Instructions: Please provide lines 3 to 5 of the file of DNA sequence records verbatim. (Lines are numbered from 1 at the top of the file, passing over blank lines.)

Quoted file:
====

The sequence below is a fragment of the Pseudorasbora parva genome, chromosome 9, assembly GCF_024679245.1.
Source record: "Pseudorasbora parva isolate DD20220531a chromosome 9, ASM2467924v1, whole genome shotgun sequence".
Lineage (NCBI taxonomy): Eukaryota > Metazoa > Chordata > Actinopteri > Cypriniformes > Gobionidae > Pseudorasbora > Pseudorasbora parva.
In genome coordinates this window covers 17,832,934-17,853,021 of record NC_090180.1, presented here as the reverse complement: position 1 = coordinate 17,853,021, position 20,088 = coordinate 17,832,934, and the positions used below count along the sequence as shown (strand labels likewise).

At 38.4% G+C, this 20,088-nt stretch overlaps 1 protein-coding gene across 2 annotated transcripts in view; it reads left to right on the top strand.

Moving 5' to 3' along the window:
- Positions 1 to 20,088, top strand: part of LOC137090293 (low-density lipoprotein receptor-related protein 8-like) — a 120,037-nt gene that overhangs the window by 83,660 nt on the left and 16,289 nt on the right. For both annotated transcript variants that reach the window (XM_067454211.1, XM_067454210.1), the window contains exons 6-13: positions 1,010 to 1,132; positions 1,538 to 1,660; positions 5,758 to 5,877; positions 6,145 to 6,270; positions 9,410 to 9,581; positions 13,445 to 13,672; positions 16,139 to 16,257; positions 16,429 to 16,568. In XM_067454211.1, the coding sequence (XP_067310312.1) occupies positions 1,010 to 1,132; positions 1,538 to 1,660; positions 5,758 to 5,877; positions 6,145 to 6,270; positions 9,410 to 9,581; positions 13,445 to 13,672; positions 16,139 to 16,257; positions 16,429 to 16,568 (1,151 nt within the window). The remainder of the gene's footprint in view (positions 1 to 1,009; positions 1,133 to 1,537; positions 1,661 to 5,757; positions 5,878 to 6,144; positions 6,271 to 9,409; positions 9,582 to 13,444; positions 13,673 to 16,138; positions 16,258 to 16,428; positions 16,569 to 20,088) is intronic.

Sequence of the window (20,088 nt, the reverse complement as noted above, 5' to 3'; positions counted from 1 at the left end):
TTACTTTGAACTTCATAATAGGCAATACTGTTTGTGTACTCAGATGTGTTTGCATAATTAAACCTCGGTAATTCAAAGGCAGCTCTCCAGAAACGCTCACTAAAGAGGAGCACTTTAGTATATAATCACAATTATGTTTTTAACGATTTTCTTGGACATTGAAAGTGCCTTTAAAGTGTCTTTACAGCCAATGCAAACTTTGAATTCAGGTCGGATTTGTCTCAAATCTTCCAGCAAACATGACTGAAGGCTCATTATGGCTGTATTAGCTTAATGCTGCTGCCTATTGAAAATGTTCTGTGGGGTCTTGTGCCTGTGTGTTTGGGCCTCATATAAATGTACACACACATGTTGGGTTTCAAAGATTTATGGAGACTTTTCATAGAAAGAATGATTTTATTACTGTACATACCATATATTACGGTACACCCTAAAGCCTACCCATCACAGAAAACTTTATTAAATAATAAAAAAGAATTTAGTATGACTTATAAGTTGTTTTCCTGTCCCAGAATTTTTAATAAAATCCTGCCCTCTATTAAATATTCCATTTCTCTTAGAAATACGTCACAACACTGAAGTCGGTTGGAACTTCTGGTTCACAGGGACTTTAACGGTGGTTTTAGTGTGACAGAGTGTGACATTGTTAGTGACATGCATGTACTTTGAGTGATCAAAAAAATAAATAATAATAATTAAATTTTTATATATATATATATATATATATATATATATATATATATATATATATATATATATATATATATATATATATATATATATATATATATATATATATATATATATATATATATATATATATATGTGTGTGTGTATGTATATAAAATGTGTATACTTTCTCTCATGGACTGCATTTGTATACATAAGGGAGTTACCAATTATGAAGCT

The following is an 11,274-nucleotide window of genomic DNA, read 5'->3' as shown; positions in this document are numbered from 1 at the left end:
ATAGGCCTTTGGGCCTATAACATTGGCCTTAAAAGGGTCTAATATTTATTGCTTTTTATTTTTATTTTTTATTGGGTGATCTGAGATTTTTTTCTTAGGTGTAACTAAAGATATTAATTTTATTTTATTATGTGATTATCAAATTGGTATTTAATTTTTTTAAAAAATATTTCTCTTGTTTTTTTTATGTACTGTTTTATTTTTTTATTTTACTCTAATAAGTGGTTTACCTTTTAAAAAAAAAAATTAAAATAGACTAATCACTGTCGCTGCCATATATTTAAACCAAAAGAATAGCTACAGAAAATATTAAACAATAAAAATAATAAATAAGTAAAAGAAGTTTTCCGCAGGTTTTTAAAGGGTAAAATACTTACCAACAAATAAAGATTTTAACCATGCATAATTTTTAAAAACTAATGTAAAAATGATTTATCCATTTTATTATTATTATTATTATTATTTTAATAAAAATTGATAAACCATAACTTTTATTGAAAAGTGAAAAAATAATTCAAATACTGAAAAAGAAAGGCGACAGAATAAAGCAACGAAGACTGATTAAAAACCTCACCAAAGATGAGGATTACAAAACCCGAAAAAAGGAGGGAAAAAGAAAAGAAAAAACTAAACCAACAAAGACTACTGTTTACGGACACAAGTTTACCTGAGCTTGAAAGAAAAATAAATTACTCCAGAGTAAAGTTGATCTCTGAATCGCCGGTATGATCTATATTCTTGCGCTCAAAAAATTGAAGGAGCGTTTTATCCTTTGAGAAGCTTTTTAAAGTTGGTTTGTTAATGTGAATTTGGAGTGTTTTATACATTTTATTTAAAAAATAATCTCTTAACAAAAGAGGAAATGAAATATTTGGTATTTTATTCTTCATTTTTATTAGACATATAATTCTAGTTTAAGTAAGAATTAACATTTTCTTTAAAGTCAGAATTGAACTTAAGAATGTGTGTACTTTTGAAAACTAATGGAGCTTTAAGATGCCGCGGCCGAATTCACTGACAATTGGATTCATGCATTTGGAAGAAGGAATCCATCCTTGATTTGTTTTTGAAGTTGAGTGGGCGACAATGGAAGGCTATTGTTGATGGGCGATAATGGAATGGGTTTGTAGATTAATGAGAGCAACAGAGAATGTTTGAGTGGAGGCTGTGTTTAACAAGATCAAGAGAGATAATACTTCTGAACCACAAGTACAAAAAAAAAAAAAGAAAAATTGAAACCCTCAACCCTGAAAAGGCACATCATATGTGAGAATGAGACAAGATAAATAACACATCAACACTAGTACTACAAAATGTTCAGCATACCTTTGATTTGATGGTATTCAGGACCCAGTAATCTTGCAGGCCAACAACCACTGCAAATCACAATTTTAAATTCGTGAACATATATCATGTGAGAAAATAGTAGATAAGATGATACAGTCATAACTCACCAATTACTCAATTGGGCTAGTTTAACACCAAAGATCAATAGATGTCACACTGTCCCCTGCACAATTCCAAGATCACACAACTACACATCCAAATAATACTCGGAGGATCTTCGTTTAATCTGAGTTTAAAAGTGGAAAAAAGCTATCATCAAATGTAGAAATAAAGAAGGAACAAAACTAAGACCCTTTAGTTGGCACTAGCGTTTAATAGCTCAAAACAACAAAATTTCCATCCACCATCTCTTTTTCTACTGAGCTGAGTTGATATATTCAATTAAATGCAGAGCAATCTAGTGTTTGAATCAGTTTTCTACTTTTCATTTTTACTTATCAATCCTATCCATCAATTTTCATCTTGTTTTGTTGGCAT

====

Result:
Lineage (NCBI taxonomy): Eukaryota > Metazoa > Chordata > Actinopteri > Cypriniformes > Gobionidae > Pseudorasbora > Pseudorasbora parva.
In genome coordinates this window covers 17,832,934-17,853,021 of record NC_090180.1, presented here as the reverse complement: position 1 = coordinate 17,853,021, position 20,088 = coordinate 17,832,934, and the positions used below count along the sequence as shown (strand labels likewise).

At 38.4% G+C, this 20,088-nt stretch overlaps 1 protein-coding gene across 2 annotated transcripts in view; it reads left to right on the top strand.